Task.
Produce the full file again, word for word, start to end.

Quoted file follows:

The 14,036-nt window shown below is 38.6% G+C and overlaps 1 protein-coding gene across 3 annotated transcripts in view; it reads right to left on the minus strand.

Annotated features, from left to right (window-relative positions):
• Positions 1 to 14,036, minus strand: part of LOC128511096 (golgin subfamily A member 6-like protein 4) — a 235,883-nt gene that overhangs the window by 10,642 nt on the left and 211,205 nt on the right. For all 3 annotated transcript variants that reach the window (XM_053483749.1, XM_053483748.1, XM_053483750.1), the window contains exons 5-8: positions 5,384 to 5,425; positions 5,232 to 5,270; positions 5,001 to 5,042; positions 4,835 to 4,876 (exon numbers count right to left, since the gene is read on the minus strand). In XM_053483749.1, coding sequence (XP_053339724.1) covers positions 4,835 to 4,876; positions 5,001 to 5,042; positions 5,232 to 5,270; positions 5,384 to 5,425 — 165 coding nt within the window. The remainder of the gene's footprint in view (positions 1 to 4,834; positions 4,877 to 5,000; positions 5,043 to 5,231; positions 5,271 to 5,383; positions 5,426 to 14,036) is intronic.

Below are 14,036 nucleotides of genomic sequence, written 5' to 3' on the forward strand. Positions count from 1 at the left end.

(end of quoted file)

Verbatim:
The 14,036-nt window shown below is 38.6% G+C and overlaps 1 protein-coding gene across 3 annotated transcripts in view; it reads right to left on the minus strand.

Annotated features, from left to right (window-relative positions):
• Positions 1 to 14,036, minus strand: part of LOC128511096 (golgin subfamily A member 6-like protein 4) — a 235,883-nt gene that overhangs the window by 10,642 nt on the left and 211,205 nt on the right. For all 3 annotated transcript variants that reach the window (XM_053483749.1, XM_053483748.1, XM_053483750.1), the window contains exons 5-8: positions 5,384 to 5,425; positions 5,232 to 5,270; positions 5,001 to 5,042; positions 4,835 to 4,876 (exon numbers count right to left, since the gene is read on the minus strand). In XM_053483749.1, coding sequence (XP_053339724.1) covers positions 4,835 to 4,876; positions 5,001 to 5,042; positions 5,232 to 5,270; positions 5,384 to 5,425 — 165 coding nt within the window. The remainder of the gene's footprint in view (positions 1 to 4,834; positions 4,877 to 5,000; positions 5,043 to 5,231; positions 5,271 to 5,383; positions 5,426 to 14,036) is intronic.

Below are 14,036 nucleotides of genomic sequence, written 5' to 3' on the forward strand. Positions count from 1 at the left end.